Rauf also said Kunhalikkutty had appointed his spies at all important places, including even at the residence of his then party president, Panakkad Mohammedali Shihab Thangal; that he had tried to destroy politically and at a personal level his party colleague, former Minister M.K. Muneer (son of the late IUML leader C.H. Mohammed Koya and the chairman of Indiavision, a television channel that first aired the allegations of one of the victims against Kunhalikkutty); that he had also similarly targeted another League leader (whom he did not name).

Subsequently, Indiavision aired footage from what it said was a sting operation, which showed a former Additional Director General of Prosecutions (known to be close to Kerala Congress(M) leader K.M. Mani) disclosing, in what seemed to be a casual conversation, details of how two judges were influenced to favour Kunhalikkutty at various stages of the case an allegation the judges (now retired) denied.

The Indiavision report also said the channel had more evidence, which it would hand over to the authorities if needed. Rauf held another press conference the next day, in which he corroborated the TV channel's report and claimed that he was a witness to bribes that were accepted by or on behalf of the judges and that a former Additional Director General of Prosecutions and a former Additional Advocate General in the State had acted as mediators.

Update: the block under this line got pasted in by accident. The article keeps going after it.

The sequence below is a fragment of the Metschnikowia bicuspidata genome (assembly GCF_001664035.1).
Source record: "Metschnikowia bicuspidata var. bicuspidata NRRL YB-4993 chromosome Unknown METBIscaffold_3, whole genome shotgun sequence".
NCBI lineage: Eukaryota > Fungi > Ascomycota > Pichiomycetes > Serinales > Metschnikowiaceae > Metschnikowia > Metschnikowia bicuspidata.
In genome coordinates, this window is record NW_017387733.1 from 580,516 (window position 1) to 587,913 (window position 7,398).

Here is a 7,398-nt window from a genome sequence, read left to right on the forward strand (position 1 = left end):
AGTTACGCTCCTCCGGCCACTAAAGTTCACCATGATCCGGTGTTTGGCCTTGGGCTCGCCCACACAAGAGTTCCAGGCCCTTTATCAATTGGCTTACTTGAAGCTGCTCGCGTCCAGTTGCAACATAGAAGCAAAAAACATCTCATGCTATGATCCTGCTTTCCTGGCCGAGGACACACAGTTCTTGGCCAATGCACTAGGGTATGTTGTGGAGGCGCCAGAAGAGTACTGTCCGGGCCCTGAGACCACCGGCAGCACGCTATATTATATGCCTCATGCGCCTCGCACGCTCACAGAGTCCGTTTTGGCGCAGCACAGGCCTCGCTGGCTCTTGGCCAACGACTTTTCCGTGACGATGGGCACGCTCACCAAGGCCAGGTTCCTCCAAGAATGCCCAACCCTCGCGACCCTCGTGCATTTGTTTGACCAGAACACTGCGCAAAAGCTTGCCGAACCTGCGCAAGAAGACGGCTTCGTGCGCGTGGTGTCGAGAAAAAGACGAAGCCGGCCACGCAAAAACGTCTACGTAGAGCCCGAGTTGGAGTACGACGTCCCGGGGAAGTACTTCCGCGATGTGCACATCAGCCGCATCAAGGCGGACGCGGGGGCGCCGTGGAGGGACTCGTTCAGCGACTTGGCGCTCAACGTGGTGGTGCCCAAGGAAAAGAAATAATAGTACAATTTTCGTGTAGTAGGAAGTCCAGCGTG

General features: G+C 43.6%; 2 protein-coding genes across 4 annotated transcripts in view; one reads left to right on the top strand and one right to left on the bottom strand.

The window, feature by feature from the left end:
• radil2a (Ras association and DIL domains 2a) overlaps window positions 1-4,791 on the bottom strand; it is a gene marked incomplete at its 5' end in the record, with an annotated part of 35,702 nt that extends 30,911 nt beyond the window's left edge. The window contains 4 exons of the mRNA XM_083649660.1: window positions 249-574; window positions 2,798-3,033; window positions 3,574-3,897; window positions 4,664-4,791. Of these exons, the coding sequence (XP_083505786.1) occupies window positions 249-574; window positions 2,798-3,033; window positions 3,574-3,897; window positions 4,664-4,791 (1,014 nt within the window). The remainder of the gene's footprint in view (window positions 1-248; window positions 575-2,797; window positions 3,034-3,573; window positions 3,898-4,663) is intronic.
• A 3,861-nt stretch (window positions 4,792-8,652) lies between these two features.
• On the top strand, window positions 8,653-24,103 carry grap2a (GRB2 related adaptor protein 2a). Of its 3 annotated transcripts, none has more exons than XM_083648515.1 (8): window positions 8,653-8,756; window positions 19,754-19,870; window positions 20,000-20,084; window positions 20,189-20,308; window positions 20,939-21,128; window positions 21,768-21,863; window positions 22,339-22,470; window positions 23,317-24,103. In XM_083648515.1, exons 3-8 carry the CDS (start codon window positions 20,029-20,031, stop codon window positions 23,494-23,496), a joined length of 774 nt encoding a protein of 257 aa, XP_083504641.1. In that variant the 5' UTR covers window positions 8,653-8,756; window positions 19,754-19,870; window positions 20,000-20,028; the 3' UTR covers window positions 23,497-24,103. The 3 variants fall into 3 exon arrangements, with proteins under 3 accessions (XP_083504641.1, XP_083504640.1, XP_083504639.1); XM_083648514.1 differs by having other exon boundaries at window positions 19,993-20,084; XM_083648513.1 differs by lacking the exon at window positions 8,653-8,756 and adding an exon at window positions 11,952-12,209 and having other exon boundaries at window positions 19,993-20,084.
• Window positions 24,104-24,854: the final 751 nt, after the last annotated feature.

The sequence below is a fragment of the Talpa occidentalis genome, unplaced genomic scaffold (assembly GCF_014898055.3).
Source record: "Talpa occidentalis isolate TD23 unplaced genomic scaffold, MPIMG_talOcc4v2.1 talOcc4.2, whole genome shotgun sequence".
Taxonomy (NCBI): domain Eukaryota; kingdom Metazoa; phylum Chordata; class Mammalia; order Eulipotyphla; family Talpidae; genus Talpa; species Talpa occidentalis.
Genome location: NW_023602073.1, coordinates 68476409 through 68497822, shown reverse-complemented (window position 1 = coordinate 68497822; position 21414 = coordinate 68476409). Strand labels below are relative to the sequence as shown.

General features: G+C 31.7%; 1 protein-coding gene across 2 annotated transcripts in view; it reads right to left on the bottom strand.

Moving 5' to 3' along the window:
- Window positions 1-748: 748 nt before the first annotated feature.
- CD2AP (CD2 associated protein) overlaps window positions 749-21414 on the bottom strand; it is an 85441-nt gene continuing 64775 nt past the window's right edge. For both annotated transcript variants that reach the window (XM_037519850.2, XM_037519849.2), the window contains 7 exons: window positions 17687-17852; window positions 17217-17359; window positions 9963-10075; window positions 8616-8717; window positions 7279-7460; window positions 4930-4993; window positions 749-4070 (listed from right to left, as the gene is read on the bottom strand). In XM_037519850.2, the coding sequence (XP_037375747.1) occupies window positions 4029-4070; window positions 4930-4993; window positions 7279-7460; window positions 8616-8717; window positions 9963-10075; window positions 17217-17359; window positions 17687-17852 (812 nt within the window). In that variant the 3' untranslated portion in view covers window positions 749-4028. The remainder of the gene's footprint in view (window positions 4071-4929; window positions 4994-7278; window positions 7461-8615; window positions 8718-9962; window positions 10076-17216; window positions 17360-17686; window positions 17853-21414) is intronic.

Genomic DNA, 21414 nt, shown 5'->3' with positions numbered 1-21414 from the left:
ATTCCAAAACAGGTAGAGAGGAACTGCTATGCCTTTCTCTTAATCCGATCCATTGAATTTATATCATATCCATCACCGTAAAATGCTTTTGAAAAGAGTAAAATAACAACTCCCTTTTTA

The long and tortuous course of the ice cream parlour case is strikingly similar to that of the Idamalayar case against Balakrishna Pillai and those against many other Kerala politicians accused of corruption and other misdemeanours. In the 25 years it took for the Idamalayar case to reach a final stage, Balakrishna Pillai had been in and out of ministerial office and had faced trial in yet another corruption case. There were attempts by the prosecution to sabotage the case; instances of prosecutors and judges resigning or being replaced and appeals being made to the higher courts, including the apex court, at every turn; and an instance of the then UDF government deciding to drop the case altogether with the sanction of the High Court on the basis of the argument that it was politically motivated.

It was Achuthanandan's single-minded pursuit of the case he went on appeal in the Supreme Court that resulted in the resurrection of the case in the High Court itself. Subsequently, he also went on appeal to the apex court against the High Court decision to acquit Balakrishna Pillai and the other accused.